We’re not close to closing the books on 2020, but the preliminary data continues to look very encouraging. The Fundraising Effectiveness Project (FEP) reports that charitable giving grew by 7.6% during the first nine months of 2020 compared to the same time period in 2019. FEP is the provider of the Growth in Giving Database, the world’s largest publicly available database of actual donations to nonprofits in the U.S. and Canada. The 3rd quarter marks the second consecutive quarter of strong growth in giving. The FEP 2nd Quarter Report found giving at the halfway point in 2020 ahead of the 2019 pace by 7.5%, so the growth in the 3rd quarter continues the upward trend. The increases are especially notable given that at the close of the 1st quarter, 2020 giving was down by 6% compared to 2019. The rate of growth in the overall number of donors slowed a little in the 3rd quarter (from 7.2% after the 2nd quarter to 6% after the 3rd quarter compared to 2019). The increase in donors is led by the number of new donors, up 11.7% compared to 2019. The only area of significant decline is in new repeat donors — donors who gave for the first time to a charity in 2019 but haven’t given again to the same charity in 2020 so far — down 10.3%.
Give Elon Your Ideas
We bet you have plenty suggestions on how the world’s new richest man can give his money away. Elon Musk lays claim to the biggest net worth ever recorded: $209.3 billion! What he does with it will be closely watched. Judging by Twitter, the Tesla Inc. co-founder’s preferred medium of communication, philanthropy is on his mind. One of his first reactions on becoming the wealthiest human — after an initial shrug — was to solicit advice on how to give it away. Musk, 49, is a philanthropy neophyte compared with those he just leapfrogged on the Bloomberg Billionaires Index of the world’s 500 wealthiest people. Despite signing the Giving Pledge initiative that urges the ultra-wealthy to donate at least half their fortunes, Musk has done relatively little publicly in the way of charity. He’s donated more than $257 million to the Musk Foundation — equivalent to about 0.1% of his current net worth — which in turn distributed $65 million between 2016 and 2018 to about 200 nonprofits, according to an analysis by Quartz.
First Million-Dollar Gifts
If I suddenly paid you $1 million for your house, that’s what it would be worth. It’s the same in fundraising. As soon as a non-profit of any size and from any sector receives a million-dollar gift, it moves up to the elite status where donors like to give leadership gifts. I’ve been there for first million-dollar gifts, and it’s hard to top the excitement, and also the awesome momentum it provides in leveraging other leadership gifts. It’s a genuine game-changer. That’s why we can’t wait until January 27th webinar on First Million-Dollar Gifts. We’ll be featuring our longtime and good friend, Marv LeRoy, President and Founder of the Institute for Philanthropic Excellence. The U.S. now boasts about 20 million millionaires. The groundbreaking book The Millionaire Next Door reminded us that most of the truly wealthy in this country don’t live in Beverly Hills or on Park Avenue — they live next door. Far from being showy, they live below their means. Join our interactive discussion of how to build the pipeline that culminates in first and next million-dollar gifts. The webinar is free, but you must register here.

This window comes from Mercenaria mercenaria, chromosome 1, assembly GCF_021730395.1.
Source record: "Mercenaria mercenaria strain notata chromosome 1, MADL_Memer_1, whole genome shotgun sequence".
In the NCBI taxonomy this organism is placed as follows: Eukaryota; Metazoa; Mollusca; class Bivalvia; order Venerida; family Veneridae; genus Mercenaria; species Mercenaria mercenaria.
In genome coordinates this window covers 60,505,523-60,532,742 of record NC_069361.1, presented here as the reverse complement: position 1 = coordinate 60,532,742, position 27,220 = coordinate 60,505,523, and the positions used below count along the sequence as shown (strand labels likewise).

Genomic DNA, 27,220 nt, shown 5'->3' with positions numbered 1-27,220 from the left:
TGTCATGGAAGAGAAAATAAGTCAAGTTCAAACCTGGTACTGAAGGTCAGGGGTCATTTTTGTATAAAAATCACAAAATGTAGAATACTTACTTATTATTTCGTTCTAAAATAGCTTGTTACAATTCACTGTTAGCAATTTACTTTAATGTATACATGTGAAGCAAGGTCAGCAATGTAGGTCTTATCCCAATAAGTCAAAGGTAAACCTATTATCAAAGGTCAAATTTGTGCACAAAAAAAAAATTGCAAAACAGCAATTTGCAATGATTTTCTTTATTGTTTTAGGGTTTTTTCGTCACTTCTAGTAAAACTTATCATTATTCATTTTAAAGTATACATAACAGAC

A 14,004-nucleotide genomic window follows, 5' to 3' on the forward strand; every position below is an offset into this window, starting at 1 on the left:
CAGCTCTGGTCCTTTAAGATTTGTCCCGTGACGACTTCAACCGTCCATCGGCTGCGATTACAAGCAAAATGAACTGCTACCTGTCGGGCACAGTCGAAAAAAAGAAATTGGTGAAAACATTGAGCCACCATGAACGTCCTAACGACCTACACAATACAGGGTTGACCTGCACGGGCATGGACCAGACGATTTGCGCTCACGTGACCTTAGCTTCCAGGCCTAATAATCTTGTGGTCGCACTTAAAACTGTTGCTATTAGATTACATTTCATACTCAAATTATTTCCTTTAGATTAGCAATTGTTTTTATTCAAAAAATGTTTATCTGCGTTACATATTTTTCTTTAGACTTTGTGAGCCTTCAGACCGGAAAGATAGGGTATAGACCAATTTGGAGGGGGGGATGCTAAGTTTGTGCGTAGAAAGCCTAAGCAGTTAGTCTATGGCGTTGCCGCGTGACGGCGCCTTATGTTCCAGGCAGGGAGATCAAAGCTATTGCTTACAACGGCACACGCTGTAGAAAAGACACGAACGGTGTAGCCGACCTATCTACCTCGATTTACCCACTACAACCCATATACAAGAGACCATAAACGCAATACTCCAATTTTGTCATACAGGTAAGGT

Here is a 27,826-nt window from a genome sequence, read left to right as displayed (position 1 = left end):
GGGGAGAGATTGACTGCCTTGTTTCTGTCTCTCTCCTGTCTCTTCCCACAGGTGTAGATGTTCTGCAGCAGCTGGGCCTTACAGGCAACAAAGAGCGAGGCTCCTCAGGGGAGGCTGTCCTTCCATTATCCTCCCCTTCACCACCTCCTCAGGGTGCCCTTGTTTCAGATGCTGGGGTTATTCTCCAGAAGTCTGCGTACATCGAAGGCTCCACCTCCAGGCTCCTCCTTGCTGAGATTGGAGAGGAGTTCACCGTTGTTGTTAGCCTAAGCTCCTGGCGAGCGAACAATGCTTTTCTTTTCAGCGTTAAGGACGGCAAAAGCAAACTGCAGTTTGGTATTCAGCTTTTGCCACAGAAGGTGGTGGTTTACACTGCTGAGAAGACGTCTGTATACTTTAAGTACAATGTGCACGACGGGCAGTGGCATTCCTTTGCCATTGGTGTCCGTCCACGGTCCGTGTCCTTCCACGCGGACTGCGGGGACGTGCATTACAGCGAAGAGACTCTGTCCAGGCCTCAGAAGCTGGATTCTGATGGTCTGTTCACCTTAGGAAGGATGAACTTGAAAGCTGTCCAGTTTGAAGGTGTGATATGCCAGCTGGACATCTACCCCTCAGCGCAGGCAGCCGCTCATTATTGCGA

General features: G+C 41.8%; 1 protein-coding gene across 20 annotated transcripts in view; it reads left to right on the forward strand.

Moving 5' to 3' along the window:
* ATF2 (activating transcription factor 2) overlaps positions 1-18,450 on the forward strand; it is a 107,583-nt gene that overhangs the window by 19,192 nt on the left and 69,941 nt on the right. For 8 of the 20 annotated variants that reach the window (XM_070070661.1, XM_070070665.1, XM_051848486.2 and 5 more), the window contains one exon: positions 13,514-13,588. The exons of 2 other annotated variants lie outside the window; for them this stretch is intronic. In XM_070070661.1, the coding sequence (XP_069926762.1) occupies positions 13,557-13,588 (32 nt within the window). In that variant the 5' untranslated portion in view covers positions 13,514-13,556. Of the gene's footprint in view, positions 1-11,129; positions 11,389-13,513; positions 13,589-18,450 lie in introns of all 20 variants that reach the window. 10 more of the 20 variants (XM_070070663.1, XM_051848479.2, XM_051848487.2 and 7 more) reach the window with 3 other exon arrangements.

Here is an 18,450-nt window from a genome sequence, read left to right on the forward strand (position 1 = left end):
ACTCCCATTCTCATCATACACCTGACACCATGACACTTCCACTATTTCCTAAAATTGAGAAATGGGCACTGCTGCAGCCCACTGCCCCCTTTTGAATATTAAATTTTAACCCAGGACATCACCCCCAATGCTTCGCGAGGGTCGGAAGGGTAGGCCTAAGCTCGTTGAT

Planned Giving Power
On the Bookshelf: Surprising Gift of Doubt
We can’t wait to read the latest book from one of the true leaders in our profession (and such a nice human being) with whom we were so proud to partner on a webinar — Concord Leadership Group Founder Marc A. Pitman — who coaches clients to lead their teams with more effectiveness and less stress. In The Surprising Gift of Doubt, he not only shows you how to conquer your imposter syndrome, but actually harness these uncomfortable feelings to develop a rare level of leadership mastery. In fact, that inner doubt you’re wrestling with is a signal that you are on the verge of greatness. Through the same assessments, exercises and self-management tools Pitman uses to help his executive clients achieve their leadership dreams, you’ll learn to: identify your inherent and learned abilities and apply them most effectively; use stories to amplify your natural leadership strengths; set career and life goals that fuel your leadership objectives; and develop a unique style of leading to heighten your performance and the engagement of your team.
How Likeable Are You?
Quiz: Inaugural Addresses
Stratagems is published monthly by Jim Eskin, Founder of Eskin Fundraising Training, LLC. We offer workshops and customized training sessions for board members, staff and volunteers of non-profit organizations of all kinds and sizes. For details about our services and information, or to find out how to schedule a training session for your organization, visit our website. Follow our events on Facebook, and read more articles about philanthropy on our LinkedIn page.
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Jim Eskin, Founder
Eskin Fundraising Training
Email: [email protected]